All the patients underwent an EEG examination and a carotid examination by duplex Doppler. Neuroimaging was performed including computerized tomography (CT), magnetic resonance imaging (MRI) of the brain and a single-photon emission computed tomography (SPECT) [95]. All the methods of clinical and laboratory investigations were evocative for Alzheimer’s disease. The patients passed away due to heart arrest.

In addition, we dissected and examined in electron microscopy 25 brains, which were unremarkable from the neuropathological point of view, derived from apparently healthy individuals of the same age range with the AD patients, using them as normal controls.

2.2 Methods

2.2.1 Electron microscopy

Multiple samples of a small size (2 × 2 × 2 mm) were excised from the hippocampus, the prefrontal area of the cortex, the superior parietal lobe, the occipital pole, the visual cortex, the Hessl gyri of the temporal neocortex, the vermis of the cerebellum and the cerebellar hemispheres, the hypothalamus, the mammillary bodies and the medial geniculate bodies. The samples were selected bilaterally and immersed directly in Sotelo’s fixing solution [96], composed of 1% paraformaldehyde, 2.5% glutaraldehyde in cacodylate buffer 0.1 M, adjusted at pH 7.35.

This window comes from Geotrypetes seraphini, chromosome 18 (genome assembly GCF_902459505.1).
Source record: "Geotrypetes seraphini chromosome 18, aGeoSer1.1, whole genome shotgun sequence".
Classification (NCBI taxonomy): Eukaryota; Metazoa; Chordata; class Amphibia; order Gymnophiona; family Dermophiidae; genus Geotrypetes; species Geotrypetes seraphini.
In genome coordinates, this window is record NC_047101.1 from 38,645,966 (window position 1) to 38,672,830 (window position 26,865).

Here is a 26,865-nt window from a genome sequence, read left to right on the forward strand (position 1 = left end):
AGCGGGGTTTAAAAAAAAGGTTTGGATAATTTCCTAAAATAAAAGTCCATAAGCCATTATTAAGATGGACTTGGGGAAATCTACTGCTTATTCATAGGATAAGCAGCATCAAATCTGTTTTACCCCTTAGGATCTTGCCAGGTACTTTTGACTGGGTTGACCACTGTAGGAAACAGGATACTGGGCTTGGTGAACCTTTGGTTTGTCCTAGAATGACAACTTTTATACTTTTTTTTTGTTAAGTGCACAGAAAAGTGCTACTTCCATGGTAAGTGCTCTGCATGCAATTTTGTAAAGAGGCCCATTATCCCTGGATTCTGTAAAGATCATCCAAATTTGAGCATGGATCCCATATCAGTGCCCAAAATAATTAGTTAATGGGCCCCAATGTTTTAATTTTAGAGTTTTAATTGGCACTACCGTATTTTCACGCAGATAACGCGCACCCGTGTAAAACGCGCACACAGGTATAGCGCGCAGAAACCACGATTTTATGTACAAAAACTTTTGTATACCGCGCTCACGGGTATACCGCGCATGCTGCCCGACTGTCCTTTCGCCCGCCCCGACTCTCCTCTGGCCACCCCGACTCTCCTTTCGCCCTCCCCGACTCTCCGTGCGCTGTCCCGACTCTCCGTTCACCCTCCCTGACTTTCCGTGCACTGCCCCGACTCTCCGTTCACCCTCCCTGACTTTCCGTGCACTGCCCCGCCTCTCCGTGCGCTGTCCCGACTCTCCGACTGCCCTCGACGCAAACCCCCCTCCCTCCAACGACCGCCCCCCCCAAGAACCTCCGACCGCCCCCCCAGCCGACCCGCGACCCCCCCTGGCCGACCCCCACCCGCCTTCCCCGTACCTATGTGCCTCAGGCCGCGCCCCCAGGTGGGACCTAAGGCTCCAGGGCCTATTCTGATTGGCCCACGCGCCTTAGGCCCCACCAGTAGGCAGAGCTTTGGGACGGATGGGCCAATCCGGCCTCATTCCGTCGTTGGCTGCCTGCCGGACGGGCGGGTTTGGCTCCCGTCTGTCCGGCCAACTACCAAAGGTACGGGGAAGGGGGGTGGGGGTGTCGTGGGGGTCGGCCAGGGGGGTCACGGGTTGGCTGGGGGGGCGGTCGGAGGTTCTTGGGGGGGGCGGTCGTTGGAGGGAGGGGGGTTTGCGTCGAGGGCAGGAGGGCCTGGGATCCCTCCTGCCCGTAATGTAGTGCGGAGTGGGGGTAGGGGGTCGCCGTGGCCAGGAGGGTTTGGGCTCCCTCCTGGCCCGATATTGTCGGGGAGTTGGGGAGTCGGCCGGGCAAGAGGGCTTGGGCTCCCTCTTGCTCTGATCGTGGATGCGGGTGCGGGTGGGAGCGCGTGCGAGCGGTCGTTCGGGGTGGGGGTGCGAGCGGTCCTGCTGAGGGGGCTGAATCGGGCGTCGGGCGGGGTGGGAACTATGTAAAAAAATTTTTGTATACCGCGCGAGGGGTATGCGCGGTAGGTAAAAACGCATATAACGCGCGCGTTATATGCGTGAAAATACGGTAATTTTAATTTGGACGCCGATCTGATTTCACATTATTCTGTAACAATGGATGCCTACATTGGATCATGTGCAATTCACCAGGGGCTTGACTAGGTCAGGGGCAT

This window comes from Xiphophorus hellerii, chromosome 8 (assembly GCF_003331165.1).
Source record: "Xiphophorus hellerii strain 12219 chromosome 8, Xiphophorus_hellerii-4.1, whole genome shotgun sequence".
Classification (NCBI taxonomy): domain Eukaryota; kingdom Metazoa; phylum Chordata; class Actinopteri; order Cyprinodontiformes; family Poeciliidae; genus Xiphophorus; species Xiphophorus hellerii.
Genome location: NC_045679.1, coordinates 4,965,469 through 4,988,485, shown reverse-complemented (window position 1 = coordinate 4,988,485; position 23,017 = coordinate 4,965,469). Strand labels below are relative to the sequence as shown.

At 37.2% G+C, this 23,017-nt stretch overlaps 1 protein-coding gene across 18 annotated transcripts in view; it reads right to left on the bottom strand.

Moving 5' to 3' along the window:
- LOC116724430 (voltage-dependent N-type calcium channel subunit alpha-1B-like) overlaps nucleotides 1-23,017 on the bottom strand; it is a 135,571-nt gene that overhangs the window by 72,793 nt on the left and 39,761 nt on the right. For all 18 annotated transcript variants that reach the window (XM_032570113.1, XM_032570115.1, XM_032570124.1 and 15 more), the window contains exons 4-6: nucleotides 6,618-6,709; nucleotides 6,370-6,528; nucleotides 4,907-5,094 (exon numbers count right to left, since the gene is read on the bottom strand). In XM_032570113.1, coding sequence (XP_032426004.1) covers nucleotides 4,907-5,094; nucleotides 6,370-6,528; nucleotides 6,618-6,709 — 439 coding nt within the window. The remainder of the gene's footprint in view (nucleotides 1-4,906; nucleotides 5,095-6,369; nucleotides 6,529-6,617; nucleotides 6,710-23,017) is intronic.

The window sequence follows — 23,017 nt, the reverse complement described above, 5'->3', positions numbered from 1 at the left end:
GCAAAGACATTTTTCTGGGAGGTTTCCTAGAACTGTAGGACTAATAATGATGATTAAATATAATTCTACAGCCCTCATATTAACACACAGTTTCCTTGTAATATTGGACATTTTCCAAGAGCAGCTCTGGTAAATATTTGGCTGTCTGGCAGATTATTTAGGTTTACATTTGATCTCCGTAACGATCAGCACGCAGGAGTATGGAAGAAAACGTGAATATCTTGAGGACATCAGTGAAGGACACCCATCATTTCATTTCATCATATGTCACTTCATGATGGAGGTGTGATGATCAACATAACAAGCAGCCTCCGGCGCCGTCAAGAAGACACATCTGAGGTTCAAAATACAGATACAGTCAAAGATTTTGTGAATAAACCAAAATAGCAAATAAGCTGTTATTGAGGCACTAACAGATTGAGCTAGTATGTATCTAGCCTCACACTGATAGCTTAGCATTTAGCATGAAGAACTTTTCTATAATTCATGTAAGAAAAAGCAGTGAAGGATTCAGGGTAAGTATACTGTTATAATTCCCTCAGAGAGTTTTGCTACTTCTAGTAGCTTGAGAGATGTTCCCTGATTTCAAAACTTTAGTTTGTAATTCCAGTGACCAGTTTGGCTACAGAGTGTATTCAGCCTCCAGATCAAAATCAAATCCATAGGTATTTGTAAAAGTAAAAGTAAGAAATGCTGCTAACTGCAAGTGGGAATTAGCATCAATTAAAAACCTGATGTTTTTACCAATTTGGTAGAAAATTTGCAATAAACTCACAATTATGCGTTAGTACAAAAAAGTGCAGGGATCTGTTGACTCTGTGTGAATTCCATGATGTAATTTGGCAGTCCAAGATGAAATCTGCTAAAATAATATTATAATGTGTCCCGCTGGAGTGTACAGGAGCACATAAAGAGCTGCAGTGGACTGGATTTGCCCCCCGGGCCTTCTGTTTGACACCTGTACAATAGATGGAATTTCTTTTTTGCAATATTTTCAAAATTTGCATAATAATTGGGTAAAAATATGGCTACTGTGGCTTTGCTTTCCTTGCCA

Then all the specimens were post fixed in 1% osmium tetroxide for 30 min at a room temperature of 18°C and dehydrated in graded alcohol solutions and in propylene oxide twice. After dehydration, the specimens were embedded in araldite mixture and cut in ultrathin sections by a Reichert ultratome.

The sections were placed on the grids where they were contrasted with uranyl acetate and lead citrate, and studied in a Zeiss electron microscope of the type 9aS.

The study electron microscopy examination was particularly focused on the morphology of the organelles, mainly on the mitochondria of neurons and astrocytes. In addition, the Golgi complex, the endoplasmic reticulum, the endosomes, the dendritic profiles, the spines, the axons, the axonic collaterals and the synaptic components were studies in all of the sections.

The morphometric estimation was carried out on micrographs of a standard magnification of 56,000×. The analysis of each macrograph was performed with an image analyzer. The surface area of mitochondria as well as the volume and the circularity ratio (CR) were calculated on a total of 8000 mitochondria.